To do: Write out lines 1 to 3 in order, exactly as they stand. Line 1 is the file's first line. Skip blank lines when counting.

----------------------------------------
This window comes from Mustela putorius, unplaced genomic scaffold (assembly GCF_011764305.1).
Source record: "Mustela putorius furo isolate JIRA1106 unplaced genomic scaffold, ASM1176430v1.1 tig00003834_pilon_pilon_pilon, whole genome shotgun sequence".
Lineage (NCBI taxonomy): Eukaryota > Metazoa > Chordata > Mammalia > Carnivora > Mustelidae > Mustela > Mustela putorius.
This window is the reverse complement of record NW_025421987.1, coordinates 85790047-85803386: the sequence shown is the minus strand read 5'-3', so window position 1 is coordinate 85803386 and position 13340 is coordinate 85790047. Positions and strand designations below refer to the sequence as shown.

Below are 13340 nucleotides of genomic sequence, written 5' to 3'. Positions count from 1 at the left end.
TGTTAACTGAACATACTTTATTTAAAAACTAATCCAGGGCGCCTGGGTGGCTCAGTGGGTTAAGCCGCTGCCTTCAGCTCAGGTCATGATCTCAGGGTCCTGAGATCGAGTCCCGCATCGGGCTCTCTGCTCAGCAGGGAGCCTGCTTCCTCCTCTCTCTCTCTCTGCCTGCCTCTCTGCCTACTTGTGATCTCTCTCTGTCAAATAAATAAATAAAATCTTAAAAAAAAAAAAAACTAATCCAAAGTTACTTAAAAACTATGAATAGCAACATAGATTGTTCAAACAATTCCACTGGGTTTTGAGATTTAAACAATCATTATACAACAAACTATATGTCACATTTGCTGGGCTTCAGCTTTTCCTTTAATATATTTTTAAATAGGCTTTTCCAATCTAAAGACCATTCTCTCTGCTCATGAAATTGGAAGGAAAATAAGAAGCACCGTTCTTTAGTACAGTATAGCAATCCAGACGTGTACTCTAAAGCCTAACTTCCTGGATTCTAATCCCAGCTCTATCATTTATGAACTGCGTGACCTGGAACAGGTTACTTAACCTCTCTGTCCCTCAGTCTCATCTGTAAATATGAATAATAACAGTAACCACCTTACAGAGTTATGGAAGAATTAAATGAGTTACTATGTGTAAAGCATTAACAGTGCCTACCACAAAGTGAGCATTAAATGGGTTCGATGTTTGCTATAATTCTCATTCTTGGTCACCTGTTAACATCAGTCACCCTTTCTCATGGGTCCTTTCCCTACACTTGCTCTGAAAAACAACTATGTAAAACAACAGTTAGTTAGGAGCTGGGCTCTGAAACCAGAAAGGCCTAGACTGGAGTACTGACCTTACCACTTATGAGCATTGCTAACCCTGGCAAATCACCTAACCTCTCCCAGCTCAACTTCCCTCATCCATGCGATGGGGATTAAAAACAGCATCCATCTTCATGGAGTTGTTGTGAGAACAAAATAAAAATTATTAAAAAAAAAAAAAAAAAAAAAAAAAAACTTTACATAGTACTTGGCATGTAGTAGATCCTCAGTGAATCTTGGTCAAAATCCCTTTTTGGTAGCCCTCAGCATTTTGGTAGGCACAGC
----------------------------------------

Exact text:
This window comes from Mustela putorius, unplaced genomic scaffold (assembly GCF_011764305.1).
Source record: "Mustela putorius furo isolate JIRA1106 unplaced genomic scaffold, ASM1176430v1.1 tig00003834_pilon_pilon_pilon, whole genome shotgun sequence".
Lineage (NCBI taxonomy): Eukaryota > Metazoa > Chordata > Mammalia > Carnivora > Mustelidae > Mustela > Mustela putorius.